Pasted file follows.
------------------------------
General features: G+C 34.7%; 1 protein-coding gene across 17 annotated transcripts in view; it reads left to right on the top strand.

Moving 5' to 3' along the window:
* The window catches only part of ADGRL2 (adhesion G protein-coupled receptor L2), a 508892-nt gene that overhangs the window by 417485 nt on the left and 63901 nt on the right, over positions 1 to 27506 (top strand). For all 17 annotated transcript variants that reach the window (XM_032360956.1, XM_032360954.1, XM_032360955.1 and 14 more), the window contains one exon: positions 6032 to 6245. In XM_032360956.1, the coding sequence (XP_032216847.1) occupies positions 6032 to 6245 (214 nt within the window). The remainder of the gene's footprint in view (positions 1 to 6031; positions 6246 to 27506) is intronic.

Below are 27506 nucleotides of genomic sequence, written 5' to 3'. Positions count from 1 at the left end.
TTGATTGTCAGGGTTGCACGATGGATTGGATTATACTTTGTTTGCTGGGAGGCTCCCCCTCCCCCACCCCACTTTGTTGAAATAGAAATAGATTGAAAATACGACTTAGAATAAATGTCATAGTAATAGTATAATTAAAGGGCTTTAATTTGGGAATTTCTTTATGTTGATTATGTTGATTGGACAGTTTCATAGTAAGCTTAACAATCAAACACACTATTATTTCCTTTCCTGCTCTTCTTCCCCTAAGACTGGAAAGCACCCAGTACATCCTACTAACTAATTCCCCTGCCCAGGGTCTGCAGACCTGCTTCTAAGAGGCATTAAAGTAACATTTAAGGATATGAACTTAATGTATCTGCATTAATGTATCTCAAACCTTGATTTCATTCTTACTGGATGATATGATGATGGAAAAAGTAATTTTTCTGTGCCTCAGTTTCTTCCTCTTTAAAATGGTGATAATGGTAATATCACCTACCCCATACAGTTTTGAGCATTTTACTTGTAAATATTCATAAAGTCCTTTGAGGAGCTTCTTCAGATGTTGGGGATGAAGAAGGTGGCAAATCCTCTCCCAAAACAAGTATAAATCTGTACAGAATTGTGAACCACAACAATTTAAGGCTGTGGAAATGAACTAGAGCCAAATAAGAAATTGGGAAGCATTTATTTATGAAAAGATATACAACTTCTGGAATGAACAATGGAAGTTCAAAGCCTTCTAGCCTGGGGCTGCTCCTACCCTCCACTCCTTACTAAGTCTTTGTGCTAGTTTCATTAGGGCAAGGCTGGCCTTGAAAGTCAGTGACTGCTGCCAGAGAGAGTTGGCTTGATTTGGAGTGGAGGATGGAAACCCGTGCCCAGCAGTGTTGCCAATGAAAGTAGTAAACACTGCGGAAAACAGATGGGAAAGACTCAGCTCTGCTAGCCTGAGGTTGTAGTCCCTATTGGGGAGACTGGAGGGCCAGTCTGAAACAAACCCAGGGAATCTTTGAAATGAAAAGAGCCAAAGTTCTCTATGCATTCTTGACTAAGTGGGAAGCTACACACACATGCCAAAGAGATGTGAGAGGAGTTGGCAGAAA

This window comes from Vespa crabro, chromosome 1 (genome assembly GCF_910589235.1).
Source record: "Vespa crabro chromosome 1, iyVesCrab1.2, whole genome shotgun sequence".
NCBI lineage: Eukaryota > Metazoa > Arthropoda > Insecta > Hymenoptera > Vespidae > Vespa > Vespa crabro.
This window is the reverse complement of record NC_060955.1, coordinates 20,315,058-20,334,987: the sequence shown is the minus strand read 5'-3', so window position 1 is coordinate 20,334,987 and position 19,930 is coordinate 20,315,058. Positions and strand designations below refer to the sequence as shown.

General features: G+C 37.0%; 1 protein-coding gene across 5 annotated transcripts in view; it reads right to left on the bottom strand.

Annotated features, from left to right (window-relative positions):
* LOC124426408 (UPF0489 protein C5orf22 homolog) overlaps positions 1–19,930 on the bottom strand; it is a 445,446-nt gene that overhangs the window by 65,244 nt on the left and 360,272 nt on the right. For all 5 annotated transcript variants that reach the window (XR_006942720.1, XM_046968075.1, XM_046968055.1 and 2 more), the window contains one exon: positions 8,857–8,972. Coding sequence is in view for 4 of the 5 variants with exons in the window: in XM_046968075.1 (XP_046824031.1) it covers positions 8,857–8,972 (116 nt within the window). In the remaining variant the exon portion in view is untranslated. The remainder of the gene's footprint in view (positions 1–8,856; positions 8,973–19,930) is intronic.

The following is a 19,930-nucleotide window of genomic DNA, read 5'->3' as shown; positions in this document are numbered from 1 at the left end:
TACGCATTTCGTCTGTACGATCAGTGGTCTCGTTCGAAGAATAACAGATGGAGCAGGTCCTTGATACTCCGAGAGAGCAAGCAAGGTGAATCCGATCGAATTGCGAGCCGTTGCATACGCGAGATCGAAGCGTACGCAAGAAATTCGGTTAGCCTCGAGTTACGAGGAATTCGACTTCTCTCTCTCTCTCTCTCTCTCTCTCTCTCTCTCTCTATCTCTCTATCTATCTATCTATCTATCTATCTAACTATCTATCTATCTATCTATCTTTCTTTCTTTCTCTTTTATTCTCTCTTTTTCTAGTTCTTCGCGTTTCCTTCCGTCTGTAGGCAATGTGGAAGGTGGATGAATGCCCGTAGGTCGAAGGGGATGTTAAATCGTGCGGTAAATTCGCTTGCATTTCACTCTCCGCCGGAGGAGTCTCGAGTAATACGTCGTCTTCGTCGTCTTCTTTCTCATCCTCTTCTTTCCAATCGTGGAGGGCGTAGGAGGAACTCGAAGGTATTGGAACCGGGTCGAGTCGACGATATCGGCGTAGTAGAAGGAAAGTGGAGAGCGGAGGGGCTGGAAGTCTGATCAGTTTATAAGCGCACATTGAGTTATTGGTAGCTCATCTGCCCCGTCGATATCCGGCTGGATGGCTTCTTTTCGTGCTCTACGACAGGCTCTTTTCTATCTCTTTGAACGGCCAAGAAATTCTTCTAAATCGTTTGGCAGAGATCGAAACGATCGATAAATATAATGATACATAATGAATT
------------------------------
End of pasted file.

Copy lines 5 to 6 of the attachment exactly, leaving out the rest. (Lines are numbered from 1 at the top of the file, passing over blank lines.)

TTGATTGTCAGGGTTGCACGATGGATTGGATTATACTTTGTTTGCTGGGAGGCTCCCCCTCCCCCACCCCACTTTGTTGAAATAGAAATAGATTGAAAATACGACTTAGAATAAATGTCATAGTAATAGTATAATTAAAGGGCTTTAATTTGGGAATTTCTTTATGTTGATTATGTTGATTGGACAGTTTCATAGTAAGCTTAACAATCAAACACACTATTATTTCCTTTCCTGCTCTTCTTCCCCTAAGACTGGAAAGCACCCAGTACATCCTACTAACTAATTCCCCTGCCCAGGGTCTGCAGACCTGCTTCTAAGAGGCATTAAAGTAACATTTAAGGATATGAACTTAATGTATCTGCATTAATGTATCTCAAACCTTGATTTCATTCTTACTGGATGATATGATGATGGAAAAAGTAATTTTTCTGTGCCTCAGTTTCTTCCTCTTTAAAATGGTGATAATGGTAATATCACCTACCCCATACAGTTTTGAGCATTTTACTTGTAAATATTCATAAAGTCCTTTGAGGAGCTTCTTCAGATGTTGGGGATGAAGAAGGTGGCAAATCCTCTCCCAAAACAAGTATAAATCTGTACAGAATTGTGAACCACAACAATTTAAGGCTGTGGAAATGAACTAGAGCCAAATAAGAAATTGGGAAGCATTTATTTATGAAAAGATATACAACTTCTGGAATGAACAATGGAAGTTCAAAGCCTTCTAGCCTGGGGCTGCTCCTACCCTCCACTCCTTACTAAGTCTTTGTGCTAGTTTCATTAGGGCAAGGCTGGCCTTGAAAGTCAGTGACTGCTGCCAGAGAGAGTTGGCTTGATTTGGAGTGGAGGATGGAAACCCGTGCCCAGCAGTGTTGCCAATGAAAGTAGTAAACACTGCGGAAAACAGATGGGAAAGACTCAGCTCTGCTAGCCTGAGGTTGTAGTCCCTATTGGGGAGACTGGAGGGCCAGTCTGAAACAAACCCAGGGAATCTTTGAAATGAAAAGAGCCAAAGTTCTCTATGCATTCTTGACTAAGTGGGAAGCTACACACACATGCCAAAGAGATGTGAGAGGAGTTGGCAGAAA

This window comes from Vespa crabro, chromosome 1 (genome assembly GCF_910589235.1).